David Rose has an article in the Daily Mail about the increase in Antarctic sea ice. The implication is that the increase in Antarctic sea ice somehow compensates for the decrease in Arctic sea ice. Well this isn’t really correct as what David Rose is referring to is the increase is sea ice area, not volume. According to Holland et al. 2014, the Arctic sea ice is losing mass/volume 10 times faster than the Antarctic sea ice is gaining mass/volume. Also the impact on our albedo of decreased Arctic sea ice in the NH summer is very different to the impact of increased Antarctic sea ice in the SH winter.
The only climate scientist who David Rose quotes with regards to the actual science is Judith Curry, who is quoted as saying
it was becoming increasingly apparent that long-term cycles in ocean temperatures were responsible for a significant proportion of the ice decline in the Arctic – a process that may be starting to reverse.
I presume that this refers to Judith Curry’s Stadium Wave idea which – as far as I can tell – is just an elaborate curve-fitting exercise. Also, I don’t think that this is consistent with what most others think is happening. One idea is that the melting of Antarctic ice sheets is adding cold, fresh water to the Antarctic ocean (Bintanja et al. 2013). Fresh water freezes more easily than salt water, and so this is one explanation for the increased Antarctic sea ice extent. There is also a chance that it is just natural variability (Swart & Fyfe 2013) but even if true, this doesn’t mean that it somehow compensates for reduction in Arctic sea ice.
The article also has an entire section devoted to the views of Andrew Montford – a UK-based climate blogger. I recently spent a couple of days commenting on his blog. Based on the comments and on what he himself says, it appears that his understanding of climate science is remarkably low. That’s also a positive interpretation. Why a journalist writing an article in a major UK newspaper couldn’t find someone more suitable is beyond me. It can’t be that hard. It, however, might be hard to find someone credible who would be willing to be quoted by David Rose, and who would not say something that fundamentally contradicted what he was trying to get across in his article.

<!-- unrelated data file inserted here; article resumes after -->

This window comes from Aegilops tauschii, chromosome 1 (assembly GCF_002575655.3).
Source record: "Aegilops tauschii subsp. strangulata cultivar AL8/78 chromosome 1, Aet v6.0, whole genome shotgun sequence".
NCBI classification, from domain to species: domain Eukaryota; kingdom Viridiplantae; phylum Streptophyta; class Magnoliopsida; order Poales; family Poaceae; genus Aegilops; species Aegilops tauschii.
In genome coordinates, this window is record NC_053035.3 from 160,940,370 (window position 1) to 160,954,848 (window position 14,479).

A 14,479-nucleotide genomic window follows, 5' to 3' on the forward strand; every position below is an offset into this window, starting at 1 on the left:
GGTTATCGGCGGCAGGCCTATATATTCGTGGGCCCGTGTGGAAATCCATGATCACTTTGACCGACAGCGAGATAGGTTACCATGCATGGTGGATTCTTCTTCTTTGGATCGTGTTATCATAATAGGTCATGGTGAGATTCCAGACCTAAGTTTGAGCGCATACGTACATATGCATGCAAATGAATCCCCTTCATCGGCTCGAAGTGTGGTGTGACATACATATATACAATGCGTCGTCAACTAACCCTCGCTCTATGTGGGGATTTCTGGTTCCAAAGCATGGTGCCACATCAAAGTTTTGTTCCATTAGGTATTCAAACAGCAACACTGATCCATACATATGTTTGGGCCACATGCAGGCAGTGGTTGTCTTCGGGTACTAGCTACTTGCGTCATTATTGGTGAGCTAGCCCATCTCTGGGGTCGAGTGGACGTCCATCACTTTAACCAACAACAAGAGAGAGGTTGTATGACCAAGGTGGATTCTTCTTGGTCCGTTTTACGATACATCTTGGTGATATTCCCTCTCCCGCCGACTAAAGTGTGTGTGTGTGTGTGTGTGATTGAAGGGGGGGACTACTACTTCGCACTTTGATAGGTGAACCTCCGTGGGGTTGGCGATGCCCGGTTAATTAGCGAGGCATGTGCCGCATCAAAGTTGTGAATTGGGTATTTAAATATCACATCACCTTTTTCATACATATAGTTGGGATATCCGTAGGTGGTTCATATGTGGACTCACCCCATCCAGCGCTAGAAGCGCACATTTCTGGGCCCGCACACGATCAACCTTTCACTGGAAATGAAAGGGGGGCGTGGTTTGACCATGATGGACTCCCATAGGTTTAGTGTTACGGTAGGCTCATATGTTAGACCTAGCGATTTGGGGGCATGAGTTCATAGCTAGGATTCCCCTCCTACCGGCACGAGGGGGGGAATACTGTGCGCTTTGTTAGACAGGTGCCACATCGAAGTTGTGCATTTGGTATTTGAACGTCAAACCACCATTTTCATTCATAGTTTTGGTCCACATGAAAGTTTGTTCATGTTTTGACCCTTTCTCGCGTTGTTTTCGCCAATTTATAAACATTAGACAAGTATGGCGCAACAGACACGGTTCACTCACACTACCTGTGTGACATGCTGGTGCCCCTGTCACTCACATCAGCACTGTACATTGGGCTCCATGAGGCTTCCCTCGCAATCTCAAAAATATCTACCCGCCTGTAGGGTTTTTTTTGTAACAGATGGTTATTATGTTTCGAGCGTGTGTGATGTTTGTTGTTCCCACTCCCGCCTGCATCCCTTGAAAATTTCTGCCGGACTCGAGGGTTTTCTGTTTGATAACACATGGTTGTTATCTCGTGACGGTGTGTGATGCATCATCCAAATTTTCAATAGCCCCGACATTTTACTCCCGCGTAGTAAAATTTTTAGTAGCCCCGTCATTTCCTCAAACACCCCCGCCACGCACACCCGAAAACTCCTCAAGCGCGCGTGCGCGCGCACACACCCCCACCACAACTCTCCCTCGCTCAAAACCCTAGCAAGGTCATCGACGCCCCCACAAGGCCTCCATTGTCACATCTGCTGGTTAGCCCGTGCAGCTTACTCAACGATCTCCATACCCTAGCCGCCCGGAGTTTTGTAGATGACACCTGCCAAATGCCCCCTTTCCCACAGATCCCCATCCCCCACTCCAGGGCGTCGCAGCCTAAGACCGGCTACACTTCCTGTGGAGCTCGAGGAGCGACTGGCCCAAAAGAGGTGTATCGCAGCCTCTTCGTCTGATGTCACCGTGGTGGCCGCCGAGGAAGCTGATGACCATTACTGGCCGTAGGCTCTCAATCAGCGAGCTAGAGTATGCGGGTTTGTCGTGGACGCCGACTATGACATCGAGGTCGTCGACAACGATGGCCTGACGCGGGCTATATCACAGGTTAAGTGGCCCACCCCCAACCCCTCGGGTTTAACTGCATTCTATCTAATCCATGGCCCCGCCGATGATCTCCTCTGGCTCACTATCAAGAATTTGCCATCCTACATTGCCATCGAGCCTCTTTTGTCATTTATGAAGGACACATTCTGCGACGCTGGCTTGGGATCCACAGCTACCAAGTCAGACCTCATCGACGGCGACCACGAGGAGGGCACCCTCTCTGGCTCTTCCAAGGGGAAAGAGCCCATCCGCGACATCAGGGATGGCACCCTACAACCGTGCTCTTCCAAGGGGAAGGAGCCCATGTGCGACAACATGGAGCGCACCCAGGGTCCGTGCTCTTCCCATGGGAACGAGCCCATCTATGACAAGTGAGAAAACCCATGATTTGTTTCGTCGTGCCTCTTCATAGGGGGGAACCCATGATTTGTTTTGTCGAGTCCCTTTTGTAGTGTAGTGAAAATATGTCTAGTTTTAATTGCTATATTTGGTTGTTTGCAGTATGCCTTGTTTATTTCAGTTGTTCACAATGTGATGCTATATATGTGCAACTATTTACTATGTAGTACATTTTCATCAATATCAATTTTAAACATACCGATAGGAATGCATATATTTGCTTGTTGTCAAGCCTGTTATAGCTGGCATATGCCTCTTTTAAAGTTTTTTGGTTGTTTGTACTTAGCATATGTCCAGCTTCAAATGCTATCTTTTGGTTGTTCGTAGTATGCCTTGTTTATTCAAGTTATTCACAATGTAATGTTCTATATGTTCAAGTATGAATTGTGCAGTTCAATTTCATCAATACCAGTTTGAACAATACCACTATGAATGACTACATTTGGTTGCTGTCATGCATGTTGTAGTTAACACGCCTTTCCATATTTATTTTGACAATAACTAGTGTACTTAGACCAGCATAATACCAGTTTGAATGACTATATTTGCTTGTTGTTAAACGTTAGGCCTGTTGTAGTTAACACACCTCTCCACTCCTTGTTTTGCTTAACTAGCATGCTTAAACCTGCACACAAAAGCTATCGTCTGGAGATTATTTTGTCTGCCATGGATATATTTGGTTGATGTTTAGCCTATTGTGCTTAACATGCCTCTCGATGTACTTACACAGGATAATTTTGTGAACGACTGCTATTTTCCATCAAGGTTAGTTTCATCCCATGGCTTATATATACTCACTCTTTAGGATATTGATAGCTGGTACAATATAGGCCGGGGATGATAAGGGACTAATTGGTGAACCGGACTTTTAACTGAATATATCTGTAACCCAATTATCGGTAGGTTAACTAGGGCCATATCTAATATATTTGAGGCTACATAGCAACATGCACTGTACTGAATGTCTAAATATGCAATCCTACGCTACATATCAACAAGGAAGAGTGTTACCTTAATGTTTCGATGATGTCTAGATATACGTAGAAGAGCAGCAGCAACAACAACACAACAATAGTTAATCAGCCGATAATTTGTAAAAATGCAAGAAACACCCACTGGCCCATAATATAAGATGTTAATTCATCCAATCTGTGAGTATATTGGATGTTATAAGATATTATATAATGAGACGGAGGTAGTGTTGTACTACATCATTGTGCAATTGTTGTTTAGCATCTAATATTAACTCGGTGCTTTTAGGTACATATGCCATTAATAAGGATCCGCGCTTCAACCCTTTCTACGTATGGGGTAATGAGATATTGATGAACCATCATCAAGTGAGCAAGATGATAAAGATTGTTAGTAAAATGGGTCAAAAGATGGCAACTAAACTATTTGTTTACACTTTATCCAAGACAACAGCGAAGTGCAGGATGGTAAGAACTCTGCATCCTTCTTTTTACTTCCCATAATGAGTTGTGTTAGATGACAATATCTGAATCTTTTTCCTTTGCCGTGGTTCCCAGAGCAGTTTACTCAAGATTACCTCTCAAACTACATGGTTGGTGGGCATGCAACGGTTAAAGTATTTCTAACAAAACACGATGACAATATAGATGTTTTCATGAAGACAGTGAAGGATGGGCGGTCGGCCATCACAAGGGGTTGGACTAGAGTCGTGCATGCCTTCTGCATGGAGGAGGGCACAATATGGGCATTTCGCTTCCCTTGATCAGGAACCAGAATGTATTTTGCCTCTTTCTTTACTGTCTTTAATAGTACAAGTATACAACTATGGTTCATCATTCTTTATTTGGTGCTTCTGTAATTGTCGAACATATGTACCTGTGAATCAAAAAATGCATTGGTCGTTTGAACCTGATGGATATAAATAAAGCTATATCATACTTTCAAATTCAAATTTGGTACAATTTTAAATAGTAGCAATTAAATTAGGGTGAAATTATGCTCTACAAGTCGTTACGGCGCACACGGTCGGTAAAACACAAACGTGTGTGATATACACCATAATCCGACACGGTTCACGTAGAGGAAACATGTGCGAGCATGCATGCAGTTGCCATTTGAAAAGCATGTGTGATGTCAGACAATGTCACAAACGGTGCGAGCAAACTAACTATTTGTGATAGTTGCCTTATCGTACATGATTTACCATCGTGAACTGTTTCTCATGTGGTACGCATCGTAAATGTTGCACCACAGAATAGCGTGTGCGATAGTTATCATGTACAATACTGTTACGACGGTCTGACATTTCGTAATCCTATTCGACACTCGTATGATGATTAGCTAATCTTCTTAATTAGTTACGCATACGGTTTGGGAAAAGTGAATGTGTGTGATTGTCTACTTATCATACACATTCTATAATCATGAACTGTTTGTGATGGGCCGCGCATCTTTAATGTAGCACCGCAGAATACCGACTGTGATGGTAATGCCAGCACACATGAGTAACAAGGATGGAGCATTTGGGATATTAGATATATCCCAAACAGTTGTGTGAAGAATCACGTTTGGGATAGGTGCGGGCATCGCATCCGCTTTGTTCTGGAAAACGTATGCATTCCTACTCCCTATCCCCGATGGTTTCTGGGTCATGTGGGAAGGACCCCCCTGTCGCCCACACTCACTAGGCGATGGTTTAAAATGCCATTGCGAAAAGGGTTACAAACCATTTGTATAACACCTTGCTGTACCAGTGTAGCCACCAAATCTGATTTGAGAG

Andrew Montford does comment that
In recent days a new scandal over the integrity of temperature data has emerged, this time in America, where it has been revealed as much as 40 per cent of temperature data there are not real thermometer readings.
This is based on some recent claims by Steven Goddard, whose real name happens to be Tony Heller. In my experience (and in my opinion) Heller/Goddard is one of the most dishonest individuals I’ve encountered – and that is saying something. I also find it remarkable that those who criticise me for using a pseudonym have no issue with someone else using a pseudonym that wasn’t obviously a pseudonym. Anyway, if you want to know why this is probably just a red herring, you could read some of Nick Stokes’ recent posts about infilling, climatology, and anomalies.
So, I find these kind of articles remarkably frustrating and really wish this kind of nonsense was called out more broadly. I’m trying to my best, but it’s pretty hard going. It’s also hard not draw some fairly uncomplimentary conclusions; namely that David Rose is either an ignorant fool or willfully misrepresenting our current understanding of climate science. I’ll leave it to the reader to make up their own mind. I will ask, however, that if you do comment, that you keep the comments civil and on the correct side of the libel/personal opinion boundary.